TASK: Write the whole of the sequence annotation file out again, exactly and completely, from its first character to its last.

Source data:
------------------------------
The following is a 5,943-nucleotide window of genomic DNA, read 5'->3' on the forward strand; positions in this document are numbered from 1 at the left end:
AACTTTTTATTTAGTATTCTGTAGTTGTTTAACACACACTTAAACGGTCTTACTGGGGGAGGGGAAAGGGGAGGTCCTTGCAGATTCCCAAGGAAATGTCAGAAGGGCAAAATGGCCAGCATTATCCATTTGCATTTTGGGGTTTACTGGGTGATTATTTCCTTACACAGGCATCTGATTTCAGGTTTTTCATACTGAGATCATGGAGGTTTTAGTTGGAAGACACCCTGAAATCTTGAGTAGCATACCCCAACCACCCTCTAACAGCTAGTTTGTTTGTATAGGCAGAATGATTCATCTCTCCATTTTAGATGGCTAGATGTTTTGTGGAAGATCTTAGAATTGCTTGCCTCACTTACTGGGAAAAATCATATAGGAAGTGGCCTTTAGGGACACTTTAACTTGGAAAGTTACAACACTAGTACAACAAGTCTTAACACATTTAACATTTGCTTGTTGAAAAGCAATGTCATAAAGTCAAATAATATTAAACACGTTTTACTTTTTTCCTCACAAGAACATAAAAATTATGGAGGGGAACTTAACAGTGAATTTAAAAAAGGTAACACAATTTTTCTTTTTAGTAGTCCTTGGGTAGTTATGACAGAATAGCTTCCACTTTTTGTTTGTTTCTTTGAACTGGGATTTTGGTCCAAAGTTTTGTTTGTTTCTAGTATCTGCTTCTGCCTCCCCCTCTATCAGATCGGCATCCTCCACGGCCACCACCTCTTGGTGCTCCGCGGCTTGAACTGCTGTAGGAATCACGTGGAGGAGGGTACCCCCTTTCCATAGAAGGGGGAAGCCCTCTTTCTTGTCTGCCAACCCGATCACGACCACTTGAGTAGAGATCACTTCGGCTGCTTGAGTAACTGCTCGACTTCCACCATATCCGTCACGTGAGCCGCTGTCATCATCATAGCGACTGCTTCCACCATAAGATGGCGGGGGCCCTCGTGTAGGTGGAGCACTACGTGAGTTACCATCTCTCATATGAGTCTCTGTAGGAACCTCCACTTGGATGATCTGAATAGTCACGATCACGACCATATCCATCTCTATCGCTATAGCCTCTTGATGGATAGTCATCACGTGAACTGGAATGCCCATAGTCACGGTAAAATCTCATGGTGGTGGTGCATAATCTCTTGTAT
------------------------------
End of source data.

The following is a 5,943-nucleotide window of genomic DNA, read 5'->3' on the forward strand; positions in this document are numbered from 1 at the left end:
AACTTTTTATTTAGTATTCTGTAGTTGTTTAACACACACTTAAACGGTCTTACTGGGGGAGGGGAAAGGGGAGGTCCTTGCAGATTCCCAAGGAAATGTCAGAAGGGCAAAATGGCCAGCATTATCCATTTGCATTTTGGGGTTTACTGGGTGATTATTTCCTTACACAGGCATCTGATTTCAGGTTTTTCATACTGAGATCATGGAGGTTTTAGTTGGAAGACACCCTGAAATCTTGAGTAGCATACCCCAACCACCCTCTAACAGCTAGTTTGTTTGTATAGGCAGAATGATTCATCTCTCCATTTTAGATGGCTAGATGTTTTGTGGAAGATCTTAGAATTGCTTGCCTCACTTACTGGGAAAAATCATATAGGAAGTGGCCTTTAGGGACACTTTAACTTGGAAAGTTACAACACTAGTACAACAAGTCTTAACACATTTAACATTTGCTTGTTGAAAAGCAATGTCATAAAGTCAAATAATATTAAACACGTTTTACTTTTTTCCTCACAAGAACATAAAAATTATGGAGGGGAACTTAACAGTGAATTTAAAAAAGGTAACACAATTTTTCTTTTTAGTAGTCCTTGGGTAGTTATGACAGAATAGCTTCCACTTTTTGTTTGTTTCTTTGAACTGGGATTTTGGTCCAAAGTTTTGTTTGTTTCTAGTATCTGCTTCTGCCTCCCCCTCTATCAGATCGGCATCCTCCACGGCCACCACCTCTTGGTGCTCCGCGGCTTGAACTGCTGTAGGAATCACGTGGAGGAGGGTACCCCCTTTCCATAGAAGGGGGAAGCCCTCTTTCTTGTCTGCCAACCCGATCACGACCACTTGAGTAGAGATCACTTCGGCTGCTTGAGTAACTGCTCGACTTCCACCATATCCGTCACGTGAGCCGCTGTCATCATCATAGCGACTGCTTCCACCATAAGATGGCGGGGGCCCTCGTGTAGGTGGAGCACTACGTGAGTTACCATCTCTCATATGAGTCTCTGTAGGAACCTCCACTTGGATGATCTGAATAGTCACGATCACGACCATATCCATCTCTATCGCTATAGCCTCTTGATGGATAGTCATCACGTGAACTGGAATGCCCATAGTCACGGTAAAATCTCATGGTGGTGGTGCATAATCTCTTGTAT